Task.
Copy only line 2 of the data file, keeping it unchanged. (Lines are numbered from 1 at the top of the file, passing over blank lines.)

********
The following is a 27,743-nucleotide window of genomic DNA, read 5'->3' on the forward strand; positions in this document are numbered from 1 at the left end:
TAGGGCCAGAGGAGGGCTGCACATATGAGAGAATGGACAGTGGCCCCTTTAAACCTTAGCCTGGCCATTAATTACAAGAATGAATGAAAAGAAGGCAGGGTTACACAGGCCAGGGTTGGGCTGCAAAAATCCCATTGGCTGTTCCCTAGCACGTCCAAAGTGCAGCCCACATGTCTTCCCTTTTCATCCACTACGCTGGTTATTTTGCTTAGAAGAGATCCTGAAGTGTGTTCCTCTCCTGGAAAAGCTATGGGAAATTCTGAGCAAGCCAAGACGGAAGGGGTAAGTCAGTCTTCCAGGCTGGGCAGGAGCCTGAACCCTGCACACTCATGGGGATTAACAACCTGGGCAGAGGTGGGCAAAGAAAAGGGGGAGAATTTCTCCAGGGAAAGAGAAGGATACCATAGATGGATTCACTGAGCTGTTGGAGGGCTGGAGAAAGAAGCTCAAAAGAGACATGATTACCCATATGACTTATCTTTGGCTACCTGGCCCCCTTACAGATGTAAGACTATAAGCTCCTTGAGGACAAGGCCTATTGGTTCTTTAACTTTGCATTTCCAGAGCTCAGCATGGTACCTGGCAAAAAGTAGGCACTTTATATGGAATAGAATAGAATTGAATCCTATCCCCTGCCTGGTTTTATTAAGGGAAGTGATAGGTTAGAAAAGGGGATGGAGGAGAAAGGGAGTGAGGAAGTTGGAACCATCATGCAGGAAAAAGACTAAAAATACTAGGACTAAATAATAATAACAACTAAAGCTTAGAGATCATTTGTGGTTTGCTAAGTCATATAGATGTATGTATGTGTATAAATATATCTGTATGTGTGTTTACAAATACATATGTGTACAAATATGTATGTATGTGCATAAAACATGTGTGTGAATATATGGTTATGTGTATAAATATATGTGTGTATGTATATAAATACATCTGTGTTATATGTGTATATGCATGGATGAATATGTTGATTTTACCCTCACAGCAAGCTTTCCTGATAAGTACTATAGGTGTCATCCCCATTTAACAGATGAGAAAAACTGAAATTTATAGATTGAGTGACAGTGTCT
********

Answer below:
TAGGGCCAGAGGAGGGCTGCACATATGAGAGAATGGACAGTGGCCCCTTTAAACCTTAGCCTGGCCATTAATTACAAGAATGAATGAAAAGAAGGCAGGGTTACACAGGCCAGGGTTGGGCTGCAAAAATCCCATTGGCTGTTCCCTAGCACGTCCAAAGTGCAGCCCACATGTCTTCCCTTTTCATCCACTACGCTGGTTATTTTGCTTAGAAGAGATCCTGAAGTGTGTTCCTCTCCTGGAAAAGCTATGGGAAATTCTGAGCAAGCCAAGACGGAAGGGGTAAGTCAGTCTTCCAGGCTGGGCAGGAGCCTGAACCCTGCACACTCATGGGGATTAACAACCTGGGCAGAGGTGGGCAAAGAAAAGGGGGAGAATTTCTCCAGGGAAAGAGAAGGATACCATAGATGGATTCACTGAGCTGTTGGAGGGCTGGAGAAAGAAGCTCAAAAGAGACATGATTACCCATATGACTTATCTTTGGCTACCTGGCCCCCTTACAGATGTAAGACTATAAGCTCCTTGAGGACAAGGCCTATTGGTTCTTTAACTTTGCATTTCCAGAGCTCAGCATGGTACCTGGCAAAAAGTAGGCACTTTATATGGAATAGAATAGAATTGAATCCTATCCCCTGCCTGGTTTTATTAAGGGAAGTGATAGGTTAGAAAAGGGGATGGAGGAGAAAGGGAGTGAGGAAGTTGGAACCATCATGCAGGAAAAAGACTAAAAATACTAGGACTAAATAATAATAACAACTAAAGCTTAGAGATCATTTGTGGTTTGCTAAGTCATATAGATGTATGTATGTGTATAAATATATCTGTATGTGTGTTTACAAATACATATGTGTACAAATATGTATGTATGTGCATAAAACATGTGTGTGAATATATGGTTATGTGTATAAATATATGTGTGTATGTATATAAATACATCTGTGTTATATGTGTATATGCATGGATGAATATGTTGATTTTACCCTCACAGCAAGCTTTCCTGATAAGTACTATAGGTGTCATCCCCATTTAACAGATGAGAAAAACTGAAATTTATAGATTGAGTGACAGTGTCT